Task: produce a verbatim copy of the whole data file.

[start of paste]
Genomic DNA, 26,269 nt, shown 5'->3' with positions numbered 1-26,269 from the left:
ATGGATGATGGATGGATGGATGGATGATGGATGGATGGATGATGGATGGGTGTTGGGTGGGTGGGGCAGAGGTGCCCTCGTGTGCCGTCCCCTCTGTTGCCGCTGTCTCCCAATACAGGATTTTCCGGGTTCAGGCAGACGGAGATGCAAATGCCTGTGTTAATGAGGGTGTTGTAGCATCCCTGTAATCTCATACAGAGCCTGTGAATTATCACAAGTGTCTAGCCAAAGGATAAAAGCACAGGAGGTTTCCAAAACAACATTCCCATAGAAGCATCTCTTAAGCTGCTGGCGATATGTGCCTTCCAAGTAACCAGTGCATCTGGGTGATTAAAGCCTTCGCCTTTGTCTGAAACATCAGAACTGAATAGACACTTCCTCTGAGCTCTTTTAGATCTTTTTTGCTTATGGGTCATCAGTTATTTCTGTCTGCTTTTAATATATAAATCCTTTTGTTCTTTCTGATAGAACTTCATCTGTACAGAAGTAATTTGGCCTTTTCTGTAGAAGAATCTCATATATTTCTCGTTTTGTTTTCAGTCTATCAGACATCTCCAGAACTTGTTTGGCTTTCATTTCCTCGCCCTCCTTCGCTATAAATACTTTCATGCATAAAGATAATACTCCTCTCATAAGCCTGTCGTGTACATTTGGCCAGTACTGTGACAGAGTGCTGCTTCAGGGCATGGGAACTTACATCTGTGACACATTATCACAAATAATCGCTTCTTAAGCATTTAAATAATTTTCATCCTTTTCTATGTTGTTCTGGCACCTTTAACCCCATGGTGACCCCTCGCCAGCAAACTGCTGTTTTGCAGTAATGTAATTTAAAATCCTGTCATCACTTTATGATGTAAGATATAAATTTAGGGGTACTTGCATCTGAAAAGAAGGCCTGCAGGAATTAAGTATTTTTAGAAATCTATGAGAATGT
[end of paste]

Genomic DNA, 26,269 nt, shown 5'->3' with positions numbered 1-26,269 from the left:
ATGGATGATGGATGGATGGATGGATGATGGATGGATGGATGATGGATGGGTGTTGGGTGGGTGGGGCAGAGGTGCCCTCGTGTGCCGTCCCCTCTGTTGCCGCTGTCTCCCAATACAGGATTTTCCGGGTTCAGGCAGACGGAGATGCAAATGCCTGTGTTAATGAGGGTGTTGTAGCATCCCTGTAATCTCATACAGAGCCTGTGAATTATCACAAGTGTCTAGCCAAAGGATAAAAGCACAGGAGGTTTCCAAAACAACATTCCCATAGAAGCATCTCTTAAGCTGCTGGCGATATGTGCCTTCCAAGTAACCAGTGCATCTGGGTGATTAAAGCCTTCGCCTTTGTCTGAAACATCAGAACTGAATAGACACTTCCTCTGAGCTCTTTTAGATCTTTTTTGCTTATGGGTCATCAGTTATTTCTGTCTGCTTTTAATATATAAATCCTTTTGTTCTTTCTGATAGAACTTCATCTGTACAGAAGTAATTTGGCCTTTTCTGTAGAAGAATCTCATATATTTCTCGTTTTGTTTTCAGTCTATCAGACATCTCCAGAACTTGTTTGGCTTTCATTTCCTCGCCCTCCTTCGCTATAAATACTTTCATGCATAAAGATAATACTCCTCTCATAAGCCTGTCGTGTACATTTGGCCAGTACTGTGACAGAGTGCTGCTTCAGGGCATGGGAACTTACATCTGTGACACATTATCACAAATAATCGCTTCTTAAGCATTTAAATAATTTTCATCCTTTTCTATGTTGTTCTGGCACCTTTAACCCCATGGTGACCCCTCGCCAGCAAACTGCTGTTTTGCAGTAATGTAATTTAAAATCCTGTCATCACTTTATGATGTAAGATATAAATTTAGGGGTACTTGCATCTGAAAAGAAGGCCTGCAGGAATTAAGTATTTTTAGAAATCTATGAGAATGT